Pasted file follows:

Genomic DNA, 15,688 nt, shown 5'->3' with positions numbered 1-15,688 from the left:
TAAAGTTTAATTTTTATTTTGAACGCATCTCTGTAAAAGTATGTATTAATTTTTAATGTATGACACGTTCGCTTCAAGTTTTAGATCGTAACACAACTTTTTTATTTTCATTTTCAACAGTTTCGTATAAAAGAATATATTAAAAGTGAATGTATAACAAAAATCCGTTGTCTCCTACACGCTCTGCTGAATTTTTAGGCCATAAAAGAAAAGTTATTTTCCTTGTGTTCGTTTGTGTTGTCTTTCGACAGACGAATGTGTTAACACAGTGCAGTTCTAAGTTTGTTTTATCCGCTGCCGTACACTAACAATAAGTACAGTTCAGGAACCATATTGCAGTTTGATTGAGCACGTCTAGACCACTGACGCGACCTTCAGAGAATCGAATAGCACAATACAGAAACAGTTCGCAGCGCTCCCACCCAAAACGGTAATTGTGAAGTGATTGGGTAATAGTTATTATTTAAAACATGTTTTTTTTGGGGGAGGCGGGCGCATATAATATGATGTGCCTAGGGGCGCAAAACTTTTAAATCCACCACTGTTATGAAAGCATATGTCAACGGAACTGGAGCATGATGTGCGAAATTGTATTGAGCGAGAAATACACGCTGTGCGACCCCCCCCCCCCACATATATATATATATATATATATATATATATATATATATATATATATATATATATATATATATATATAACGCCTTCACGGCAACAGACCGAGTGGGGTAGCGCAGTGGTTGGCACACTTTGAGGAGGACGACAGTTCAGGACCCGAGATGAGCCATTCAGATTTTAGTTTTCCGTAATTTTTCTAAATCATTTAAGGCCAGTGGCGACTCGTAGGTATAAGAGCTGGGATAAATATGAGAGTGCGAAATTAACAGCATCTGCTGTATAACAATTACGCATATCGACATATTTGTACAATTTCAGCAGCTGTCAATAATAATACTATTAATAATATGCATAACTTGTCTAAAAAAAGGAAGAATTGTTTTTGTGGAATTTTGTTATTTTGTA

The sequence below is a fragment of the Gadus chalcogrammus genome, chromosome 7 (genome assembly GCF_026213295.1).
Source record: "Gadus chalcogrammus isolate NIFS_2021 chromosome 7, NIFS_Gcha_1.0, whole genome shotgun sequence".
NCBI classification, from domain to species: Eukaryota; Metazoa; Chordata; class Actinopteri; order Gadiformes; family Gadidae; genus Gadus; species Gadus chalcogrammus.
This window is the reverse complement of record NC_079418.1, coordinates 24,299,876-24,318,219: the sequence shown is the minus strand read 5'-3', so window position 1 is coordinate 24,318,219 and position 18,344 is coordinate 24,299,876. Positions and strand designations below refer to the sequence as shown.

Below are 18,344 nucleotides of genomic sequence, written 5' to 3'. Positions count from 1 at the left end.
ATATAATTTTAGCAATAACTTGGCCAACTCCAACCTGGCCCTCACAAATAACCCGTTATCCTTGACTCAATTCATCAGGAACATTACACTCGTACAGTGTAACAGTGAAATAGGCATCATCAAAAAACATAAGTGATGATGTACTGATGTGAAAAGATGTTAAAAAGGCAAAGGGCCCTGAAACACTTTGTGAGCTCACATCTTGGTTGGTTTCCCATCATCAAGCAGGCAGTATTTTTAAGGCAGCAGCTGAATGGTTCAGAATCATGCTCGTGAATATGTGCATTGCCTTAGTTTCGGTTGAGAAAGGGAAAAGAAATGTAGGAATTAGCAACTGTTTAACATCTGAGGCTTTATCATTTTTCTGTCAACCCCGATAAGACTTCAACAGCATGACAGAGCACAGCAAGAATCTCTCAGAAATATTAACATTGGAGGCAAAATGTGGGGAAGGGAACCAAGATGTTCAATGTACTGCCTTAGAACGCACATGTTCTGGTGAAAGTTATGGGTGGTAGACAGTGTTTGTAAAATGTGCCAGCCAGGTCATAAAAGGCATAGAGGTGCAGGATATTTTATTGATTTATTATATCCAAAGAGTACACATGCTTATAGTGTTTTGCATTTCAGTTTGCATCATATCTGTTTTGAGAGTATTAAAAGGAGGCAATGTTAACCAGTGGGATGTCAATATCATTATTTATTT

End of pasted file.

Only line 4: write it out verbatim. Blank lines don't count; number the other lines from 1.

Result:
Source record: "Gadus chalcogrammus isolate NIFS_2021 chromosome 7, NIFS_Gcha_1.0, whole genome shotgun sequence".